Terry’s recent post observed, “As writers, we don’t read the same way ‘normal’ people do. We have internal editors who insist on reading along with us and shouting their opinions.” That’s because we are attuned to the craft; we know the rules guidelines that should not be broken ignored lest we “pull” the reader out of the story.
Often these are little things. I call them speed bumps. The more there are along the story road, the less the reader will enjoy the ride. Much of my teaching is devoted to speed bump removal. The downside is that it’s harder for me to read just for pleasure. I can’t help lingering over the bumps I encounter and imagining ways they could have been eliminated.
This happened recently when I went back to re-read a novel in a popular series. I was only a few pages in when I got majorly bugged by something:
1. An eating scene that defies the laws of physics (and has no conflict)
In the first chapter the series hero sits down to dine with a client. A waitress comes to the table, takes their order and leaves. The two principals chat a bit. The speedy waitress returns with drinks. More chatting (about 30 seconds worth in read-aloud time) and the world’s fastest waitress, apparently working with the world’s fastest chef, came with our filets.
Another chat session (1 minute, 23 seconds) during which one character takes one bite of filet. Then: The waitress came to clear our dishes. We ordered creme brulee for dessert.
There follows two lines of dialogue. Two! Five seconds in real-world time. Then: The waitress came with the creme brulee.
Gadzooks! This waitress must be the only human to break the land speed record at the Bonneville Salt Flats…without a car!
Forty-three seconds more of chatting, then: My creme brulee was gone.
Holy Coneheads! These character must eat like this:
I’m sure many a reader would notice the same thing. Maybe not enough to toss the book aside, but it is so unnecessary and so easily fixed! Just a few lines of narrative summary sprinkled throughout would have sufficed. Something like: We lingered over our filets, talking about her past, her ex-husband, and the train she missed in Paris. By the time we were ready to order dessert, I thought I knew her as well as my own sister.
Plus, all the dialogue was friendly and informational. No conflict or tension. Thus, boring. Again, it would have been so easy to add a little argument, a disagreement, a bad vibe. (See my further notes on eating scenes.)
I read on, and got a feeling that bugged me further:
2. Phoning it in
“To phone it in means to make the least effort possible, to do something without enthusiasm. The expression phone it in is American, and seems to have originally been connected to the theater and acting. During the early 1930s, a popular joke among theater actors alluded to having a role that was so small it was possible to call on the phone, rather than appear on the stage in person.”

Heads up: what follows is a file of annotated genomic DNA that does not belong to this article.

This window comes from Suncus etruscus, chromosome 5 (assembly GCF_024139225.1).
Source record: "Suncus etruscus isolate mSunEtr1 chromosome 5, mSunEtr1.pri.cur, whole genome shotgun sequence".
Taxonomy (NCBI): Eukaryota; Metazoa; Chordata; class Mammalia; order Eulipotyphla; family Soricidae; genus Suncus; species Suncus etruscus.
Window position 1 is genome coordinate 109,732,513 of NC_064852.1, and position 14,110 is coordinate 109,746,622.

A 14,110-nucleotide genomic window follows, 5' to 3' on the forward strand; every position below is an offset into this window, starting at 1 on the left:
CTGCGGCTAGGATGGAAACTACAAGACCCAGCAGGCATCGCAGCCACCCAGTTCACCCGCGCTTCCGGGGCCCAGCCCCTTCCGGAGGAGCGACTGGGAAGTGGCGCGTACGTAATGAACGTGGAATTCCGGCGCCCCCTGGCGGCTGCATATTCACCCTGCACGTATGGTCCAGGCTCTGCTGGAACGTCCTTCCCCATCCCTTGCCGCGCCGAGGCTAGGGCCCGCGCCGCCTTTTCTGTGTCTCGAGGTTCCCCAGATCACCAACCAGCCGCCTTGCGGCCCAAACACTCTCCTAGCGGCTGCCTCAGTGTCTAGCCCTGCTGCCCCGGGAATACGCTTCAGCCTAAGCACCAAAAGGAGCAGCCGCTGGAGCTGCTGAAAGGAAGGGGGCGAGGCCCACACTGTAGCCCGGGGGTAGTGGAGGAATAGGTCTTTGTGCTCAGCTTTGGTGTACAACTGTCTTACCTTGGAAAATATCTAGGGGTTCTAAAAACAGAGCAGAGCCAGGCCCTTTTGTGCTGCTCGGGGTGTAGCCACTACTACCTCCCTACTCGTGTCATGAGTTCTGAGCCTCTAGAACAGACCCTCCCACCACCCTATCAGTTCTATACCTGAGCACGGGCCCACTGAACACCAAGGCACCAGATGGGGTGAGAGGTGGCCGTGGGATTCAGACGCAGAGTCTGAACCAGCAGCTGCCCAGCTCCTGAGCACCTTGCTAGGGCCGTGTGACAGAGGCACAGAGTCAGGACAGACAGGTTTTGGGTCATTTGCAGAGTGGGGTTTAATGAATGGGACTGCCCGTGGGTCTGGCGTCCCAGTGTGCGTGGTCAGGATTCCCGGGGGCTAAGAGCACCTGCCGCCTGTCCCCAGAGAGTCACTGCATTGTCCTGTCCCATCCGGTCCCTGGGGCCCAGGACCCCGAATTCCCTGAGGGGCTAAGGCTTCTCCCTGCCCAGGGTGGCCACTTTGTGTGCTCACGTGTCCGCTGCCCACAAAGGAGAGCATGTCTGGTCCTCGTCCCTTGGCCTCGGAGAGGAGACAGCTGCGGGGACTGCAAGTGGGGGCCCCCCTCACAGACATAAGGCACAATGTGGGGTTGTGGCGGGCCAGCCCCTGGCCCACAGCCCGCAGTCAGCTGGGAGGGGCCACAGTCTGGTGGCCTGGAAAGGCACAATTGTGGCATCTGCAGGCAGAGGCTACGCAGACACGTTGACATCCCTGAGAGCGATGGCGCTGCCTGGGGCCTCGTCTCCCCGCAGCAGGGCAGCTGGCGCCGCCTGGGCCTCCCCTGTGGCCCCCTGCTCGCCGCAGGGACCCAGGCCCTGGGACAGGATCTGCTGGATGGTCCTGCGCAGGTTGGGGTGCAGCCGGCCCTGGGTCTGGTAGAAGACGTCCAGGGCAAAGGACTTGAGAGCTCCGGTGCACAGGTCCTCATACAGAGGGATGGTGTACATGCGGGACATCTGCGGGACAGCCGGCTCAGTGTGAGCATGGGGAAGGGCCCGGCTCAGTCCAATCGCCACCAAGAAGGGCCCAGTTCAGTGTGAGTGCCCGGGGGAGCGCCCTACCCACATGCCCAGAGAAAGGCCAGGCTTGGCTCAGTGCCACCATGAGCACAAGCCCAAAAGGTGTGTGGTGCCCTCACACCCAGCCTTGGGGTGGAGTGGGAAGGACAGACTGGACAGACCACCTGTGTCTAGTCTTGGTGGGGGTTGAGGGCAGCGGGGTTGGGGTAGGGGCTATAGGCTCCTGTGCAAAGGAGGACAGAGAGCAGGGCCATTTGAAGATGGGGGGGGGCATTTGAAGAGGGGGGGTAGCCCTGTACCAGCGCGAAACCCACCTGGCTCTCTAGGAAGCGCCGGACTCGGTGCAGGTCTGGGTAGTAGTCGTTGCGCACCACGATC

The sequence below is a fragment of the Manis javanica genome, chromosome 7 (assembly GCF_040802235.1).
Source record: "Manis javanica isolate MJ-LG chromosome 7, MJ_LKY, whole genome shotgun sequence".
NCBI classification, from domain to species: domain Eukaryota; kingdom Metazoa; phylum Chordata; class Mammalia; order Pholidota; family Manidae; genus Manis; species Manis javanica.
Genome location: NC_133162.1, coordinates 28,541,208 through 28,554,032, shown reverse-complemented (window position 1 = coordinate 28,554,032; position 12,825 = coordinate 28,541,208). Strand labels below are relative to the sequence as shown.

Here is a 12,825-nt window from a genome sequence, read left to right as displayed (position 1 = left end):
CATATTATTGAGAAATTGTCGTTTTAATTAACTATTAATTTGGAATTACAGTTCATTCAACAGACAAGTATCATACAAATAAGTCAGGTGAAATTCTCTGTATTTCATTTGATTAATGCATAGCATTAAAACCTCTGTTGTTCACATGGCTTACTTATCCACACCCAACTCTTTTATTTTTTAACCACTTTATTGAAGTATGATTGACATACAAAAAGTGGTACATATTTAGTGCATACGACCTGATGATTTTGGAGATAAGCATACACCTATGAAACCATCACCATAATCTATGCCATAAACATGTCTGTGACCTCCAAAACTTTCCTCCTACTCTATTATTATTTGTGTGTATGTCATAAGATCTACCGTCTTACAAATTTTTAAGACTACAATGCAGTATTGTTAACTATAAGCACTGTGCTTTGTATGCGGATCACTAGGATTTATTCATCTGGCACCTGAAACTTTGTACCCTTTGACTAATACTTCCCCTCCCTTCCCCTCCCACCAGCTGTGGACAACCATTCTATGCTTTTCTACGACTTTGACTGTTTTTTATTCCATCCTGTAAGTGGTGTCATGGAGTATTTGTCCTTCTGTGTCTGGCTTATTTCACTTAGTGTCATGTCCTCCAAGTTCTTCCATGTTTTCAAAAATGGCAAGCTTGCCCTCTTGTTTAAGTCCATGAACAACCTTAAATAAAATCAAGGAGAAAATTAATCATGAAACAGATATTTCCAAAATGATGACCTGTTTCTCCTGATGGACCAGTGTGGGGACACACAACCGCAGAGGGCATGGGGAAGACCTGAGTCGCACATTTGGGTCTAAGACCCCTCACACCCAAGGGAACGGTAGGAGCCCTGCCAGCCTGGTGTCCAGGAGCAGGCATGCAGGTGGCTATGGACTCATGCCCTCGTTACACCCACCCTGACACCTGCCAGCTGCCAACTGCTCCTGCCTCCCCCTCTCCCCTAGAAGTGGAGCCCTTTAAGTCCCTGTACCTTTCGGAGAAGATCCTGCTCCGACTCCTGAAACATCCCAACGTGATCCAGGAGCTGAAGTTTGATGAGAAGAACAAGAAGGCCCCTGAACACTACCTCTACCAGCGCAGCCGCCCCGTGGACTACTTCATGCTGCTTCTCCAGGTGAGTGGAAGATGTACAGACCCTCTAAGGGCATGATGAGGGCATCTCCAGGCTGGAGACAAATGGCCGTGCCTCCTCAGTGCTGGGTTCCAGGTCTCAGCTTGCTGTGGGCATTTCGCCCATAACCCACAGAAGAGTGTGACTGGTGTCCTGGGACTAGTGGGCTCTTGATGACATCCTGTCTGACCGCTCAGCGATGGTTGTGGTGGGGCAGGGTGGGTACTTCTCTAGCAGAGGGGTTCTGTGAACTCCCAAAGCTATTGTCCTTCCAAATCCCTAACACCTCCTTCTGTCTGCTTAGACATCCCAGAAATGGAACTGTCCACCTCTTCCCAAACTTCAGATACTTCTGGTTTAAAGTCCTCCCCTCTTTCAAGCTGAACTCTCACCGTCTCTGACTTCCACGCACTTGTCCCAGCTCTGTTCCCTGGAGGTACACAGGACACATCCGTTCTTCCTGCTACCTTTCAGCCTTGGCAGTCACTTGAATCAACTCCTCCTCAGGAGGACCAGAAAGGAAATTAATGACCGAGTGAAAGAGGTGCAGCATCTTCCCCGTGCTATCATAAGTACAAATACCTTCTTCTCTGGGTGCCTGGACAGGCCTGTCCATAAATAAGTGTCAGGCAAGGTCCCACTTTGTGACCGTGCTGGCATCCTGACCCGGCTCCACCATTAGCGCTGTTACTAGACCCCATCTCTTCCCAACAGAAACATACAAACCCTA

When a series gets hugely popular, and both author and publisher know that any new book will automatically hit the top of the bestseller list, it becomes a temptation to phone it in. Put in the minimum effort and still rake in the dough. I once sat next to an author of this profile at a book signing event featuring several writers—known (him) and unknown (me). Since he was so prolific, I asked him about his work habits. He told me he writes a one-page outline and sends it to his publisher so they will send the rest of the advance. He then ignores the outline and takes a couple of weeks to dictate a book aboard his yacht. That’s about as close to phoning it in as you can get. And it is noticeable. The later books show it.
Look, there’s nothing illegal about not putting in the effort to write the best book you can, and still make bank. Heck, that may even be somebody’s version of the American dream. But it bugs me.
And so does this:
3. The superfluous said
I admit the following is only a tiny speed bump, but it’s still a bump that doesn’t need to be there. So why have it at all? This is from the same novel, the third chapter, which is yet another eating scene:
The waitress came to our table with a coffee pot. “Coffee?” she said.
Well, who else would have said it? When you have an action beat before or after the dialogue, you don’t need the attribution.
“Take it away!” she said, waving her arms.
Better: “Take it away!” She waved her arms.
Or: She waved her arms. “Take it away!”
Brock plopped in a chair. “Whattaya want with me?” he asked.
Better: Brock plopped in a chair. “Whattaya want with me?”
Now, I like said. It’s a workhorse that does its job and gets out of the way. It’s just as much a mistake to never use said (only action beats all the time wear a reader out) as it is to use it needlessly.
So don’t do that, or I’ll get bugged.
There. I feel better now.
What little things bug you when you see them in a book?